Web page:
The call comes as a new UN report on the potential for methane mitigation is published
In a newly published paper the Commercial Farmers Group (CFG) has called on the four nations of the UK to urgently adopt a dual accounting approach – using two different models side-by-side. It says this approach will help cattle and sheep farmers manage methane outputs better and even provide offsetting opportunities for other industries.
The call comes as a new United Nations report on the potential for methane mitigation is published. While in Europe, tackling emissions from the waste sector could allow the greatest progress, it says curbing emissions from ruminant livestock also presents opportunities – except the potential is hard to measure and estimates fluctuate significantly.
Andrew Loftus, Yorkshire farmer and member of the CFG steering group, says lack of suitable accounting methods only confounds this further. It means the UK livestock industry cannot access accurate and consistent feedback on the real warming impact of methane emissions and the success of different mitigation efforts.
He says the commonly used GWP100 accounting method is reliable at measuring gases which last hundreds or thousands of years and keep accumulating in Earth’s atmosphere, mainly CO2 and nitrous oxide, but it does not work for biogenic methane from ruminant livestock.
This is methane that is belched when the animals digest forage, broken down after only 12 years into water and CO2, then locked back up by pasture and forage crops through photosynthesis – a completely different proposition from, for example, CO2 produced from burning fossil fuels. That’s why we need a different way of measuring methane’s impact, says Mr Loftus.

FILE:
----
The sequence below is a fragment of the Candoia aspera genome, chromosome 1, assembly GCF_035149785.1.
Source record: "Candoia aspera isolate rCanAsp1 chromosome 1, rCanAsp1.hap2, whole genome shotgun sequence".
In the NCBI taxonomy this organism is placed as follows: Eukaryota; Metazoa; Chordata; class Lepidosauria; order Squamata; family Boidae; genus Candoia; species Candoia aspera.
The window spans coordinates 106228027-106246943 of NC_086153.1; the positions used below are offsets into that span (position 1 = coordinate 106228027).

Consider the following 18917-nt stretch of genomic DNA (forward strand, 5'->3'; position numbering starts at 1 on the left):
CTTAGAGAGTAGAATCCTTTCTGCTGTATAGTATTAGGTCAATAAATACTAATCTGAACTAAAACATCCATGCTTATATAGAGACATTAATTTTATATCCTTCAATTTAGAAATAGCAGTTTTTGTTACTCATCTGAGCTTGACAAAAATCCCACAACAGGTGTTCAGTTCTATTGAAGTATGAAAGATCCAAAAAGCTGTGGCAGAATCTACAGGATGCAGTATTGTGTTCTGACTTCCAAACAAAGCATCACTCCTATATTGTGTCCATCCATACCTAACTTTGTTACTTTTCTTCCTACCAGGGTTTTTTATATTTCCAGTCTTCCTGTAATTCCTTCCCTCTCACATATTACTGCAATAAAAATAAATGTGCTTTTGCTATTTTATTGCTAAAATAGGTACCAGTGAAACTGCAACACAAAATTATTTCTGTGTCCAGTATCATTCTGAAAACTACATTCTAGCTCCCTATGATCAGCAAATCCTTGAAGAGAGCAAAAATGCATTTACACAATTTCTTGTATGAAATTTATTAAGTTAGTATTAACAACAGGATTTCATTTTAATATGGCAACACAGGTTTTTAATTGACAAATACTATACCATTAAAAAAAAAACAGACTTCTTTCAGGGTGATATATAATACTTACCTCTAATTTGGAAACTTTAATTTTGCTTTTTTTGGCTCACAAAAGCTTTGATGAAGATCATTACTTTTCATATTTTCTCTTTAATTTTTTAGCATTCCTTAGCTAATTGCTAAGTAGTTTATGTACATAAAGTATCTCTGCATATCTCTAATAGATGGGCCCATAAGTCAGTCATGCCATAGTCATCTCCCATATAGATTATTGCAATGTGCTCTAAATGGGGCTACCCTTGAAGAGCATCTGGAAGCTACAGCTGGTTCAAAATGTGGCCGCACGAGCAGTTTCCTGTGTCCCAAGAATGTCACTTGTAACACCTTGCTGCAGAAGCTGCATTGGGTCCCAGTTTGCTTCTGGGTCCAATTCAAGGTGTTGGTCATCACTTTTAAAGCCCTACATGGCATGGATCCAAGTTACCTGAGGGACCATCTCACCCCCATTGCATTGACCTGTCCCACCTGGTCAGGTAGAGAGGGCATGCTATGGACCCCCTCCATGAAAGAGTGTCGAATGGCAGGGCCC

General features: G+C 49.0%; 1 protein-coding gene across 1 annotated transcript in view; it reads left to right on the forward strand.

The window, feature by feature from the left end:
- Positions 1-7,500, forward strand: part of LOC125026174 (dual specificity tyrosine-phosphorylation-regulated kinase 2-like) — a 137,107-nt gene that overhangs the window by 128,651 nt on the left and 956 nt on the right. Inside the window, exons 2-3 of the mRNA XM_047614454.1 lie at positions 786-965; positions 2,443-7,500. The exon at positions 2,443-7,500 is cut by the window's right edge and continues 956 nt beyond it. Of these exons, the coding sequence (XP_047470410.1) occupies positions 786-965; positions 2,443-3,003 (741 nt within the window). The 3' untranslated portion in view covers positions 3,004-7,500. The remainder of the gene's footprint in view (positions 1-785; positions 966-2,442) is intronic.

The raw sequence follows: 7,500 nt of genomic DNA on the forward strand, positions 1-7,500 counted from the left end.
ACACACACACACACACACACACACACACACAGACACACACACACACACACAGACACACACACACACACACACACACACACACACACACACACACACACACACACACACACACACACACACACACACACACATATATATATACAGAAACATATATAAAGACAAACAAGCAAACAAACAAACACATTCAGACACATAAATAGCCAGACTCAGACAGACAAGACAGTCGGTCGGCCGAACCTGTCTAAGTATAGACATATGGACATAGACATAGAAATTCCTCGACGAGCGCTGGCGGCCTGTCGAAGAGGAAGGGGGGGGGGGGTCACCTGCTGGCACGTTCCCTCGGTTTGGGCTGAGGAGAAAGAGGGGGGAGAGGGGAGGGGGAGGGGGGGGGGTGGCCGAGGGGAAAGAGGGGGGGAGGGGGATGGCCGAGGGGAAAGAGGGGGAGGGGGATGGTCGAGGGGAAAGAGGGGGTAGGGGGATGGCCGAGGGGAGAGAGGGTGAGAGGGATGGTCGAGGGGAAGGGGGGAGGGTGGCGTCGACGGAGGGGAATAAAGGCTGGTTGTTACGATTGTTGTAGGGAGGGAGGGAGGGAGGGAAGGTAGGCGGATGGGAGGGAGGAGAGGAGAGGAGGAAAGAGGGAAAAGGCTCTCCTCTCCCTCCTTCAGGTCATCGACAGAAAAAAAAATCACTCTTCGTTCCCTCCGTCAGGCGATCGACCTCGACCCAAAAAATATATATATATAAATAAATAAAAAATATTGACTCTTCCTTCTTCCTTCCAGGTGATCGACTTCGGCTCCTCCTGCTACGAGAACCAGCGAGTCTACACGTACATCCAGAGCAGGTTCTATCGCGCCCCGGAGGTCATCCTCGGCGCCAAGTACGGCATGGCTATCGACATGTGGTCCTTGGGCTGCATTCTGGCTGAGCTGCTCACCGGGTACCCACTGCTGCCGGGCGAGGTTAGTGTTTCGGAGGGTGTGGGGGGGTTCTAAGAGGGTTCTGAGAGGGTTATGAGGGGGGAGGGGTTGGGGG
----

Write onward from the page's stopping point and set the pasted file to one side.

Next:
The alternative model to address this problem already exists. GWP, developed at the Oxford Martin School in the University of Oxford, reflects the true warming impact of individual gases – in particular those of short-lived climate pollutants such as methane. It is this model the CFG wants to see officially recognized by the UK governments for accounting purposes alongside GWP100.
Mr Loftus says: New Zealand has already led the way in adopting GWP alongside GWP100, but the concept has not yet gained wider traction.
Everyone we speak to who understands the scientific principles behind greenhouse gas accounting, whether researcher or politician, has acknowledged the superior ability of GWP to measure actual climate warming – its validity is not questioned. The issue with adoption seems to be inertia and reluctance to move away from the status quo, he says.
Failing to implement dual accounting could represent a huge missed opportunity for the UK. The UN report concludes that targeted measures such as changes to feed or use of supplements, selective breeding, improved animal health and better manure management offer methane mitigation potential.